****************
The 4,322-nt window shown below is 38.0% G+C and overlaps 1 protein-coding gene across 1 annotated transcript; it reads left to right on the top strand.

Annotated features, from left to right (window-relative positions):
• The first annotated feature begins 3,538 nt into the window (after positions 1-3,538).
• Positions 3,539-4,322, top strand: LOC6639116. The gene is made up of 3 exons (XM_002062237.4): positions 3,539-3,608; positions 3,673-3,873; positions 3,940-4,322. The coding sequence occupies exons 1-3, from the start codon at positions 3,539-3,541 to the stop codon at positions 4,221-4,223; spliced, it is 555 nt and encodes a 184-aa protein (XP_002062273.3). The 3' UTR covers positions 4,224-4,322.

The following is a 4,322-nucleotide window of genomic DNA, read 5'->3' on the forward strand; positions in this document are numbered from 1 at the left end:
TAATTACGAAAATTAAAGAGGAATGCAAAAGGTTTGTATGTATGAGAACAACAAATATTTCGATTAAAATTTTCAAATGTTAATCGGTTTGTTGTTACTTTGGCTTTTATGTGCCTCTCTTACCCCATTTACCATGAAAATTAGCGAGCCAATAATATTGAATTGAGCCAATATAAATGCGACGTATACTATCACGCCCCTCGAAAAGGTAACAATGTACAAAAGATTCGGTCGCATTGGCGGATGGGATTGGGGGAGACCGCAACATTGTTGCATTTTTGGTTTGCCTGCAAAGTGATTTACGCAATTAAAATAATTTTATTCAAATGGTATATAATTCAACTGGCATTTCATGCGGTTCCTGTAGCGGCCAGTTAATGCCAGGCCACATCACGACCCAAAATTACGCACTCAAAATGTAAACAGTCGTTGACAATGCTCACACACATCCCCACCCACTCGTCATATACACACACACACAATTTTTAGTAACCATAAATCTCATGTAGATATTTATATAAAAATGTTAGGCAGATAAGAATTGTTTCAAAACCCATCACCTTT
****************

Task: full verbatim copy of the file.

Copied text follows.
The 4,322-nt window shown below is 38.0% G+C and overlaps 1 protein-coding gene across 1 annotated transcript; it reads left to right on the top strand.

Annotated features, from left to right (window-relative positions):
• The first annotated feature begins 3,538 nt into the window (after positions 1-3,538).
• Positions 3,539-4,322, top strand: LOC6639116. The gene is made up of 3 exons (XM_002062237.4): positions 3,539-3,608; positions 3,673-3,873; positions 3,940-4,322. The coding sequence occupies exons 1-3, from the start codon at positions 3,539-3,541 to the stop codon at positions 4,221-4,223; spliced, it is 555 nt and encodes a 184-aa protein (XP_002062273.3). The 3' UTR covers positions 4,224-4,322.

The following is a 4,322-nucleotide window of genomic DNA, read 5'->3' on the forward strand; positions in this document are numbered from 1 at the left end:
TAATTACGAAAATTAAAGAGGAATGCAAAAGGTTTGTATGTATGAGAACAACAAATATTTCGATTAAAATTTTCAAATGTTAATCGGTTTGTTGTTACTTTGGCTTTTATGTGCCTCTCTTACCCCATTTACCATGAAAATTAGCGAGCCAATAATATTGAATTGAGCCAATATAAATGCGACGTATACTATCACGCCCCTCGAAAAGGTAACAATGTACAAAAGATTCGGTCGCATTGGCGGATGGGATTGGGGGAGACCGCAACATTGTTGCATTTTTGGTTTGCCTGCAAAGTGATTTACGCAATTAAAATAATTTTATTCAAATGGTATATAATTCAACTGGCATTTCATGCGGTTCCTGTAGCGGCCAGTTAATGCCAGGCCACATCACGACCCAAAATTACGCACTCAAAATGTAAACAGTCGTTGACAATGCTCACACACATCCCCACCCACTCGTCATATACACACACACACAATTTTTAGTAACCATAAATCTCATGTAGATATTTATATAAAAATGTTAGGCAGATAAGAATTGTTTCAAAACCCATCACCTTT